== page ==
A band competition and national radio coverage may have certainly helped ‘break’ The Screaming Jets, but the guys have never been strangers to hard work and dedication, and their hugely successful back catalogue – with hits such as Better, Shivers, Helping Hand and I Need Your Love – is further proof of that.

Gleeson said for bands trying to break into the market in the days of the internet, it was in some ways easier and in a lot of ways harder.
“Well it’s kind of harder now because you can get the exposure and kind of still get lost in the mix,” he said.
“Because there’s so many streams to come into stuff, you know, you’ve got your YouTube sensation, you can be someone that everyone finds on Facebook or Twitter or whatever. But back in the day you had to get all your ducks in a row, meaning that you had to spend a lot of time rehearsing. Not everything you wrote was going to be gold. You had to go through the times where you wrote crap songs so that you’d get to the good songs. You had a little more time behind the scenes to get a repertoire together and stuff like that.

“Now? You might have a song that’s catchy and interesting, like those guys on the treadmills that no-one remembers, and you’ve got a video to go with it and 10 million people around the world go, ‘this is amazing,’ and still your name is unknown and that doesn’t mean that you’re going to lead to more success with your next … It’s a bit of a hard one now because everyone’s in control of what content they put on the internet, and often times you’ll see things go viral or whatever, but these people have no concept of how to manage that type of fame or how to parley that into more success. So it’s the time of the one-hit wonder, but that one hit can get you 30 million views on YouTube (laughs) it’s a very strange time.”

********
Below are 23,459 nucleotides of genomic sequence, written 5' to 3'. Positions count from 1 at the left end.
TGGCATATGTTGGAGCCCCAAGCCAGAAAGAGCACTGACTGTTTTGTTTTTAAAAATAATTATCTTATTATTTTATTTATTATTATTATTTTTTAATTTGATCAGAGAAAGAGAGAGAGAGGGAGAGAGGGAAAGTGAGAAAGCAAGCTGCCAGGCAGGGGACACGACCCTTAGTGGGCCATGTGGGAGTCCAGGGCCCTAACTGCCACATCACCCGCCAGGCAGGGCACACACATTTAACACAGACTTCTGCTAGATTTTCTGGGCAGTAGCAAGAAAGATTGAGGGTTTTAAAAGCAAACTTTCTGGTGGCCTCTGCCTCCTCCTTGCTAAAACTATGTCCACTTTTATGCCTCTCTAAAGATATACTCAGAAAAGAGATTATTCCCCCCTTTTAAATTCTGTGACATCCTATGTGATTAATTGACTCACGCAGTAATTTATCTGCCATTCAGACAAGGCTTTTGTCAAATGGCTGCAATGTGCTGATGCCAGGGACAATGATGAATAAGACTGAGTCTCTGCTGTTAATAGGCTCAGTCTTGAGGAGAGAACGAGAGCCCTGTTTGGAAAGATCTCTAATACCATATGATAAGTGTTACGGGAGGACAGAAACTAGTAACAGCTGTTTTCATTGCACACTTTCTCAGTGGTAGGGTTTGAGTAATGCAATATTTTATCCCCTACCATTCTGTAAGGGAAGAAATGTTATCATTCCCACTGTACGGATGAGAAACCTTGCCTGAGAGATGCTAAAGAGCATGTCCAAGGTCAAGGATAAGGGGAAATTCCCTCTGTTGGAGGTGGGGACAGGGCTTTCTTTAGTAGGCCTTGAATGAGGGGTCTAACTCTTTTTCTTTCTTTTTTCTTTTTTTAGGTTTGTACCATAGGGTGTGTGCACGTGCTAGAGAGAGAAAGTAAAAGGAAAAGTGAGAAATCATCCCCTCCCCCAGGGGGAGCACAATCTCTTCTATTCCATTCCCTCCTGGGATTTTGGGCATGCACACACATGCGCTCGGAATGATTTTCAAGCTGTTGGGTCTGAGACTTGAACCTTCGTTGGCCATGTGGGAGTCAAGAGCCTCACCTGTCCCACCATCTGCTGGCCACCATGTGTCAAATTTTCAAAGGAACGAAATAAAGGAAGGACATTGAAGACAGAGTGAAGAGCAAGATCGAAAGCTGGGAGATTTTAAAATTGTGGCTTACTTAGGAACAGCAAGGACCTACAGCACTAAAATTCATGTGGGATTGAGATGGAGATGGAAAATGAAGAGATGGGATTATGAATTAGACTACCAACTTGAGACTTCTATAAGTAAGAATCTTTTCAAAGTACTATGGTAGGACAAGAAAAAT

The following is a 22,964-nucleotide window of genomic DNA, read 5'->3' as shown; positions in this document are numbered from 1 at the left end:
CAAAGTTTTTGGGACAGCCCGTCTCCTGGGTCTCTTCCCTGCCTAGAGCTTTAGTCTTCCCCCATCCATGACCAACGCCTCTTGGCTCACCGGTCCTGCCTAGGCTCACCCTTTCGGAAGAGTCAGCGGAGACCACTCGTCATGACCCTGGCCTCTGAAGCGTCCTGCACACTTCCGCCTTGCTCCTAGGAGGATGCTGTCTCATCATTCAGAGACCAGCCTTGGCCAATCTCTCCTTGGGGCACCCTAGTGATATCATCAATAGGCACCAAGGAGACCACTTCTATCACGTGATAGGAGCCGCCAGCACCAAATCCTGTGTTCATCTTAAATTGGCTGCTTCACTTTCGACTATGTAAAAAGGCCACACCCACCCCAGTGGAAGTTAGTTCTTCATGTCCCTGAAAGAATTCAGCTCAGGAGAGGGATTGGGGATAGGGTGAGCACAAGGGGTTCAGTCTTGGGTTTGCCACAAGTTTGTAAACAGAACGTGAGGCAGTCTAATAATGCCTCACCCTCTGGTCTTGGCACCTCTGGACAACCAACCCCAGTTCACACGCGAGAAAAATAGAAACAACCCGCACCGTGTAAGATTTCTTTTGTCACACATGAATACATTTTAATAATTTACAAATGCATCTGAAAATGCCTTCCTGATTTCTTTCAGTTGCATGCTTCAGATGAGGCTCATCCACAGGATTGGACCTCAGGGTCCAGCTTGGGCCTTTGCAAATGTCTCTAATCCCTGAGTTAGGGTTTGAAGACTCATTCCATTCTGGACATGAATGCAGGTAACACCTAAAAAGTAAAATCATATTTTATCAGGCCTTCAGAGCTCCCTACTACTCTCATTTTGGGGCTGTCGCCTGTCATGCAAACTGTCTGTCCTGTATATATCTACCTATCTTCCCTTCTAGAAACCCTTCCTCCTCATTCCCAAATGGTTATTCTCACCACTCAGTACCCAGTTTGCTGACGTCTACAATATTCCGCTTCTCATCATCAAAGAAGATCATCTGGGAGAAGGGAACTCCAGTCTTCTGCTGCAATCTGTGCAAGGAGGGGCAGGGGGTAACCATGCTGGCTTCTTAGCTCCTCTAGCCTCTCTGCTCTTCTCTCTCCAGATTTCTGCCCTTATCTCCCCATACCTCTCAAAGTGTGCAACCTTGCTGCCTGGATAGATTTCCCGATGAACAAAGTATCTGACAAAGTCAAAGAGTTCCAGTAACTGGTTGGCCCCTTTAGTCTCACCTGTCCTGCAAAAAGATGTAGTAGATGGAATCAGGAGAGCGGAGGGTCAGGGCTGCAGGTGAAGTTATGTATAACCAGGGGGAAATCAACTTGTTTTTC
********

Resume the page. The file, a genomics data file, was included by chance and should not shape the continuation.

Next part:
Despite the years of practice, Gleeson admits he hasn’t got all the answers when it comes to song writing.
“I guess it’s always developing… If you could get it down to a perfect formula I guess you’d be having hits all the time,” he laughed.
“I mean it’s certainly a really enjoyable experience because we all come at it from different angles. Paul Woseen our bass player, he tends to write a lot on his own and come in with fully completed songs, and we’ll collaborate on some other songs, myself and a couple of the other guys collaborated on some songs together. So yeah, it’s a fun process because I guess there is no real method to the madness, they just kind of take shape in their own way.”

While the Grinspoons and Killing Heidis of the world are currently touring the country celebrating 20 years, the Jets will soon be celebrating three decades as a band – a feat Gleeson said would not go unrecognised.
“We’re working on ideas now actually,” he said.
“I want to get a book together, a coffee table book about coffee tables… (laughs) nah, about The Screaming Jets, we’ve all got so many photos over the years, on the road, in the studio, mucking on. Just give people an overall view of the history of the band, those that have come and gone through the band, that’s the sort of thing I really want to put a lot of time into.
“Obviously we’ll be putting together a 30-year compilation of some of our bigger hits and some of our lesser-known songs, the old album tracks. And I guess we’ll be promoting a new album at that stage as well to show that we’re still havin’ a crack even after all these years.”

And what is Gleeson’s secret to success and longevity in the music industry?
“Just to enjoy it,” he said.
“There’s times where you can get stuck with your head right up your own bum thinking, ‘oh this is so hard,’ and, ‘everyone wants a piece of me,’ and, ‘can’t people just leave me alone,’ and all that stuff but in the end it’s a damn fun thing to do, to hang out with a bunch of your mates, tour around the country, play gigs, play songs, get paid, and have a lot of spare time to do stuff like looking after me kids and time to be a good dad and husband and all that stuff.